Zitate von George Catlett Marshall

George Catlett Marshall Foto
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George Catlett Marshall

Geburtstag: 31. Dezember 1880
Todesdatum: 16. Oktober 1959

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George Catlett Marshall, Jr. war ein US-amerikanischer General of the Army und Staatsmann. Am bekanntesten wurde er durch den nach ihm benannten Marshallplan, für den er 1953 den Friedensnobelpreis und 1959 den Karlspreis erhielt.

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Zitate George Catlett Marshall

„Der einzige Weg einen Krieg zu gewinnen, ist ihn zu verhindern.“

—  George Catlett Marshall
Zugeschrieben, Original engl.: "The only way to win a war is to prevent it." - vgl. :en:George Marshall#Quotes: The only way human beings can win a war is to prevent it.

„Unsere Politik richtet sich nicht gegen ein bestimmtes Land oder eine bestimmte Doktrin, sie richtet sich gegen Hunger, Armut, Verzweiflung und Chaos. Ihr Zweck ist die Wiederbelebung einer funktionierenden Weltwirtschaft, damit politische und soziale Bedingungen geschaffen werden, unter denen freie Institutionen existieren können.“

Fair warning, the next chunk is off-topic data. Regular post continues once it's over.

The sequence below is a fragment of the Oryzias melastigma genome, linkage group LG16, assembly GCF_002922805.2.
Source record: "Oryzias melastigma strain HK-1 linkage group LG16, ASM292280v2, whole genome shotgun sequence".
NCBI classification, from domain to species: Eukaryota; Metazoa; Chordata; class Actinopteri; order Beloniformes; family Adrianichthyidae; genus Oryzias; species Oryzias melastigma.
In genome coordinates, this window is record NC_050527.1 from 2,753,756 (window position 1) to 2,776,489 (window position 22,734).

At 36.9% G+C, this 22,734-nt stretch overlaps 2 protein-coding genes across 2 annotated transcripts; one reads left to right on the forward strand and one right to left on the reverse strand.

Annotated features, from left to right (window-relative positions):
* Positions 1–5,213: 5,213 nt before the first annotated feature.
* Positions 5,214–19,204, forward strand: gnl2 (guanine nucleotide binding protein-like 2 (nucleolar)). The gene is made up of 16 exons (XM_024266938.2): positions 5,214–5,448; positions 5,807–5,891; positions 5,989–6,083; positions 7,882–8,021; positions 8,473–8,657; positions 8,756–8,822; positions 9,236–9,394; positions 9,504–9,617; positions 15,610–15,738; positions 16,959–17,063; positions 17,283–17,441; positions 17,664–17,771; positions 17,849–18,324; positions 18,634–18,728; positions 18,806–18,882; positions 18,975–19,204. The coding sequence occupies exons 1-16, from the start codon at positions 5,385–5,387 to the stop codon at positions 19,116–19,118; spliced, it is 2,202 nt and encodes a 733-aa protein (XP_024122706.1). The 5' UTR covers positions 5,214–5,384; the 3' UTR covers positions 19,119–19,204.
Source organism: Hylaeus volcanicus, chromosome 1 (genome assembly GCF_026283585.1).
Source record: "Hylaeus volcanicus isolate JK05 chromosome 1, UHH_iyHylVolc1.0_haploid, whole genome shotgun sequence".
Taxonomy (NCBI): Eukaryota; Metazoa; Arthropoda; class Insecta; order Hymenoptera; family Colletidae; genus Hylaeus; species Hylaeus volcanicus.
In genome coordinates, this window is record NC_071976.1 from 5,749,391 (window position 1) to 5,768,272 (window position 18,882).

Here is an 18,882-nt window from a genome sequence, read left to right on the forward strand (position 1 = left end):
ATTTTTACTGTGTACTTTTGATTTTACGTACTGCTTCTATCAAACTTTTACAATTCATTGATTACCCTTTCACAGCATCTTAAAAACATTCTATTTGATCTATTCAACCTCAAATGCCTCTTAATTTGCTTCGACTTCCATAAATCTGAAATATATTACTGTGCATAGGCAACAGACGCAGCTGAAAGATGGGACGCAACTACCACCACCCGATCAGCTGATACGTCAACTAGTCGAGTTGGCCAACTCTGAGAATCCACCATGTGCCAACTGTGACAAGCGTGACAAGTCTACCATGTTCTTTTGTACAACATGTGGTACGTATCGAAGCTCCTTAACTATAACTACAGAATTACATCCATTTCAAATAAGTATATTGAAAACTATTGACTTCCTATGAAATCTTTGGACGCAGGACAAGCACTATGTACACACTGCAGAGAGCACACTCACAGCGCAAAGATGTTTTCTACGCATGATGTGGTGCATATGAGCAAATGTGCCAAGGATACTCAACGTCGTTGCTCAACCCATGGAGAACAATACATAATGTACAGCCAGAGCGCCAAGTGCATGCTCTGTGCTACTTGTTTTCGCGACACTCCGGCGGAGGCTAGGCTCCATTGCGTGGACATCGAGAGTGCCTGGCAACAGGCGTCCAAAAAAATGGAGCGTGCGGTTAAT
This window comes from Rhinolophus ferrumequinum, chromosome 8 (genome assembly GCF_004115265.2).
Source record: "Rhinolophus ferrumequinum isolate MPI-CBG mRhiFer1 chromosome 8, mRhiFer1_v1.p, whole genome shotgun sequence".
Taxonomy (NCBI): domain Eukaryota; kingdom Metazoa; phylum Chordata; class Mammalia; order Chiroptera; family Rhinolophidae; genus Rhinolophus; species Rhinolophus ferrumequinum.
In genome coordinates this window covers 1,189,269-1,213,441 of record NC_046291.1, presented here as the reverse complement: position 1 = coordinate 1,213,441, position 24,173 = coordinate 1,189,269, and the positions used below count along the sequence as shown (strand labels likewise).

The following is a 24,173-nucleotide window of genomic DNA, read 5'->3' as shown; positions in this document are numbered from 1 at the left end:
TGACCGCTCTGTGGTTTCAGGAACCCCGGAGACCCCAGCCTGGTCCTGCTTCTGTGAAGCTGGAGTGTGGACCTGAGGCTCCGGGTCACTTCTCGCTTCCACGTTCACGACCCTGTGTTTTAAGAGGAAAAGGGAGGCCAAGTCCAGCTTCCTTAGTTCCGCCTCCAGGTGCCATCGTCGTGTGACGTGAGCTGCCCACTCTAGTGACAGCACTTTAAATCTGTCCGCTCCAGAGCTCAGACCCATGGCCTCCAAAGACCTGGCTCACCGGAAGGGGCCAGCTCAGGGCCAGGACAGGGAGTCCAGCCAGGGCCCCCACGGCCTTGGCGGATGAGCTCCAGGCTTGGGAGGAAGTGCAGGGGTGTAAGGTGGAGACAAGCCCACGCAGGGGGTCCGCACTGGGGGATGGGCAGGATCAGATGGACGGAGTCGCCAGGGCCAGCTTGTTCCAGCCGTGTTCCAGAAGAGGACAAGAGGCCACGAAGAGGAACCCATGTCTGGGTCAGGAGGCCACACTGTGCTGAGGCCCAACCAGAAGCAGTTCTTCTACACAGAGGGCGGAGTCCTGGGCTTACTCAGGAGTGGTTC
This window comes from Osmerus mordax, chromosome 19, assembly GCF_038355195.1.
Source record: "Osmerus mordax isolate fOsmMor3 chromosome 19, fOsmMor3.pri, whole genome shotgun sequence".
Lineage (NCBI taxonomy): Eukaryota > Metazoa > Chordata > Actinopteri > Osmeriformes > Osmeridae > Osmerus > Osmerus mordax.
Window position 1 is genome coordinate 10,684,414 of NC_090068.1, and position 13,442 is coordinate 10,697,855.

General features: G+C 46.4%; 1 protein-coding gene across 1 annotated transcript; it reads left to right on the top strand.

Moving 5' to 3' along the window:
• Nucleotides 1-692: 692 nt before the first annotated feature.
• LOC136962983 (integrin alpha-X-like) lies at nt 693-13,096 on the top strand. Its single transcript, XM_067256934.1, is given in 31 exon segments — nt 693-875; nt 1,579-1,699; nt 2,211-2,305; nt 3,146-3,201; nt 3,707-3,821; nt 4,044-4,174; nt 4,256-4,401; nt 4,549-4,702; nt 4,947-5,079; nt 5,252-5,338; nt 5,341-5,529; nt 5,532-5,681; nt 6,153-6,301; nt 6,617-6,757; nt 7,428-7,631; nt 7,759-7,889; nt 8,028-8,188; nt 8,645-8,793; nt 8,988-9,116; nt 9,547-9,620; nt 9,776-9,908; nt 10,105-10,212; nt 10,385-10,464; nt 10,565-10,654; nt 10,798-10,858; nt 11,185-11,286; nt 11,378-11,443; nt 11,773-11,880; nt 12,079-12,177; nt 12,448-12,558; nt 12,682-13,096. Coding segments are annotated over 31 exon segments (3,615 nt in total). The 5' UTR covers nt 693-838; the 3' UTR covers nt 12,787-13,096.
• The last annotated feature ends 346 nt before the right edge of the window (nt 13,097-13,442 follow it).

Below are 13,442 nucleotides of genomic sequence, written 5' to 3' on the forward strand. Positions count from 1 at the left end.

—  George Catlett Marshall
Rede am 5. Juni 1947 an der Harvard Universität. Zitiert in: Erich Achterberg. General Marshall macht Epoche - Konferenzen, Gestalten, Hintergründe. Ullstein Verlag Berlin 1964. S. 89 *Original engl.: "Our policy is directed not against any country or doctrine but against hunger, poverty, desperation, and chaos. Its purpose should be the revival of a working economy in the world so as to permit the emergence of political and social conditions in which free institutions can exist." - usaid.gov http://www.usaid.gov/multimedia/video/marshall/marshallspeech.html

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„I recognize that there are bound to be misunderstandings under the conditions of wide separation between your countries and mine. But I believe the attitude of cooperation has been thoroughly proven.“

—  George Marshall